Ghostly Melodies: Book One of The Dancing Princesses
Release Date: 1 March 2019
Pre-order HERE: https://www.books2read.com/u/3yDpxe
‘Music tumbled out across the lawn, palpable as a wind. It seized them, whirled them about, and they danced like bright-colored butterflies across the grass …’
When singer-songwriter Zoe Banks is reunited with her father, Riccardo King, she hopes her life will improve. But life in this mansion is far from idyllic: her half-sisters resent her, and now she’s expected to have a bodyguard? Granted, this Jubilee seems pretty hot, but still …
Ex-soldier Jubilee Johnson never planned to work in personal security. But when three old women present him with a high-tech cloak and a job, he’s powerless to resist. At least now he gets a chance to meet the beautiful singer, Zoe.
Events take an unexpected turn when Zoe and her sisters appear with bloody feet and no memory of where they’ve been. Riccardo is furious – years ago, his oldest daughter, Alice was kidnapped. Is Zoe’s new bodyguard even up to the job?
But as Jubilee gradually uncovers Riccardo’s secrets, he realizes: time is running out. Can Jubilee prevent a repetition of the past, or will Zoe be the next daughter to disappear?
Ghostly Melodies is Book One of The Dancing Princesses – a new series of fairytales set in the present day. Because there’s magic everywhere, just waiting to be found.
Magic is in the Air
Discover Alice: A Short Story … Set in Berlin, Alice is a tale about magic at Christmas. Alice is both a (long) short story and an introduction to The Dancing Princesses – a new, exciting series that’s coming in 2019.
(Just for fun, Alice also comes with a Spotify soundtrack – Scheherazade Dreaming)
andmusician, is approached by an enigmatic stranger to playa single concert. Although she needs the money, something about this man makes her wary …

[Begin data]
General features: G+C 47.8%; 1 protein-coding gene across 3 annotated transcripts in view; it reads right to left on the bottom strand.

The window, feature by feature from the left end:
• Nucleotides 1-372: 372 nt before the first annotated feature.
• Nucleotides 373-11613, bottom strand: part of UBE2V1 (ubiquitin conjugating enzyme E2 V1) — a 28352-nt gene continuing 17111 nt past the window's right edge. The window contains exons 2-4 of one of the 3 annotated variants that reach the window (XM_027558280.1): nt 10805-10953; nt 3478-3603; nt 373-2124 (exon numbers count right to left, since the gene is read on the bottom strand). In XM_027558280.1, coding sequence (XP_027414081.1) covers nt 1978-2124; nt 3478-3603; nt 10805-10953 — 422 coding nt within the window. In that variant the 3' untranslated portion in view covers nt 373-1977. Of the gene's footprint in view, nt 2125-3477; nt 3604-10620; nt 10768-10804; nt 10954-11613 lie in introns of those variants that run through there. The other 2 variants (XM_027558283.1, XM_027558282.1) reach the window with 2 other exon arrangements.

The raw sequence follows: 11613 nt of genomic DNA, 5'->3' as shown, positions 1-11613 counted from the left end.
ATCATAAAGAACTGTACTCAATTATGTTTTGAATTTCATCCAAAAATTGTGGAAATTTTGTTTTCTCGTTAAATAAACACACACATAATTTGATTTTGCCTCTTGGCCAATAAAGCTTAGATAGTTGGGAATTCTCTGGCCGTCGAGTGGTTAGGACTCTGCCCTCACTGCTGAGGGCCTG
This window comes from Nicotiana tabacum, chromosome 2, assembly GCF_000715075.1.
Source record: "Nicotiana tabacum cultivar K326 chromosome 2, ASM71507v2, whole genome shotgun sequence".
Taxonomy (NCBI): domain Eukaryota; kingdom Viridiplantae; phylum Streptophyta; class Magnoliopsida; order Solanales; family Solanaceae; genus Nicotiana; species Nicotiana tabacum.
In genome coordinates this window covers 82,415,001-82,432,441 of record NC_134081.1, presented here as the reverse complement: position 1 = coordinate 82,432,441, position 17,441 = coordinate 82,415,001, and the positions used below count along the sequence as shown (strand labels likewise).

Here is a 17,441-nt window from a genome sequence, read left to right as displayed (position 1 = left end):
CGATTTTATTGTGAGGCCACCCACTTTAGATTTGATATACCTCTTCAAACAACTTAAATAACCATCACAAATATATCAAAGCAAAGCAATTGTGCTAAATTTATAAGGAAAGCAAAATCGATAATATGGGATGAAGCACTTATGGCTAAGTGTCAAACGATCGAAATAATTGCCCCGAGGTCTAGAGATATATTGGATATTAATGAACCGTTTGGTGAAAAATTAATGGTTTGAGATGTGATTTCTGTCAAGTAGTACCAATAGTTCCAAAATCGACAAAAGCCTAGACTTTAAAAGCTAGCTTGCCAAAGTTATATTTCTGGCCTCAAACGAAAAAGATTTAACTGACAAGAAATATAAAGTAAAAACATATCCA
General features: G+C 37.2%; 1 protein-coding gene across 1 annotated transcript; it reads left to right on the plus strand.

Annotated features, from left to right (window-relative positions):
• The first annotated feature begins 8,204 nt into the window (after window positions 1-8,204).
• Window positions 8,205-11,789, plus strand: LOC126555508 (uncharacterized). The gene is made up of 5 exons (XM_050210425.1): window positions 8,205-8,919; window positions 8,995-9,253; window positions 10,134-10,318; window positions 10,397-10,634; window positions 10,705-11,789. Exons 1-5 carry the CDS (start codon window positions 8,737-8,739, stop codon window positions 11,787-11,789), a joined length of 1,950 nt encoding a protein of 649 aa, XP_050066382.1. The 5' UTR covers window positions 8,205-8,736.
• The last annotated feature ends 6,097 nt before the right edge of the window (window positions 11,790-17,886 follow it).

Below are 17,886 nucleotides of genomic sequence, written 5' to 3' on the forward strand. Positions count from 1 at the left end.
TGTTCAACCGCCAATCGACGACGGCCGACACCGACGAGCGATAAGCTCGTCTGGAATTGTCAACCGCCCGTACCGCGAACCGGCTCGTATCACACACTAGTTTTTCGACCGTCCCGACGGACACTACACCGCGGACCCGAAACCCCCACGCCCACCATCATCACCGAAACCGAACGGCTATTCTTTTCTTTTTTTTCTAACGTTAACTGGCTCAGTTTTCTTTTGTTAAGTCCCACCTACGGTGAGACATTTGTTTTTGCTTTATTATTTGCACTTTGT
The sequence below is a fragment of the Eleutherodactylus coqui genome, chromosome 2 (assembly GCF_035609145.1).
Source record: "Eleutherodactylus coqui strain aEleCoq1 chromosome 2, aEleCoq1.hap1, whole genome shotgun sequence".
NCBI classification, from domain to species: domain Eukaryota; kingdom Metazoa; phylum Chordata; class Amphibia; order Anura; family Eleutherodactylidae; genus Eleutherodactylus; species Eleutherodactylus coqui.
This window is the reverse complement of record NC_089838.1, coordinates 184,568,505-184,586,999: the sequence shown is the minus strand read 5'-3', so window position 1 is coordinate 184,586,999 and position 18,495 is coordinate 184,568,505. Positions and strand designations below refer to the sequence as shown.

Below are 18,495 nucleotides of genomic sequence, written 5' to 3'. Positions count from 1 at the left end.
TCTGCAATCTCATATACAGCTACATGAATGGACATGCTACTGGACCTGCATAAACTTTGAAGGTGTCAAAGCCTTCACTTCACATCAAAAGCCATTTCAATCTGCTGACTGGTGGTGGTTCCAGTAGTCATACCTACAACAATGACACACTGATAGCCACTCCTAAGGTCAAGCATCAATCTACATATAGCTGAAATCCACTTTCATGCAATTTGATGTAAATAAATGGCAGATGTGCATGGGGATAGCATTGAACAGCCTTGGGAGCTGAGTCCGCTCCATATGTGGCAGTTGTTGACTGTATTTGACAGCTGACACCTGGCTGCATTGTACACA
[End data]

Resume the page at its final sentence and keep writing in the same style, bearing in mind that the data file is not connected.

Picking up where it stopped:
“In Hollywood, the pavement held the names of stars: Marilyn Monroe, Elvis Presley. But here in Berlin, the sidewalk marked the dead.
Small bronze plaques, set into the cobbles, remembered those that had once lived on the street, before they had been taken by the Nazis. The plaques said little about the people, only their names, ages and where they’d died. Dachau, perhaps, or Treblinka, or Auschwitz.
Fatima set up her violin and laid her empty case, open for stray coins, near the Kessler family: Mama, Papa (Rachel and David) and their three children (Solomon, Rebecca and Hanna). They had been murdered in various camps in 1943. At first Fatima had felt a strange guilt for playing beside them, but later she came to think of the Kesslers as her own, and as autumn turned to winter she often forgot her living patrons and played solely for the dead.
Usually, when she played light classics, Debussy and Chopin, Hanna appeared, glasses glinting and her fingers caught between the pages of a heavy-looking book. Hanna had been a bookworm. Solomon and Rebecca, who were both musical children, preferred Hayden or Beethoven.
Mozart usually brought the whole family out in force, and once when she played Eine Kleine Nachtmusik, she was sure she heard Frau Kessler performing an accompaniment.”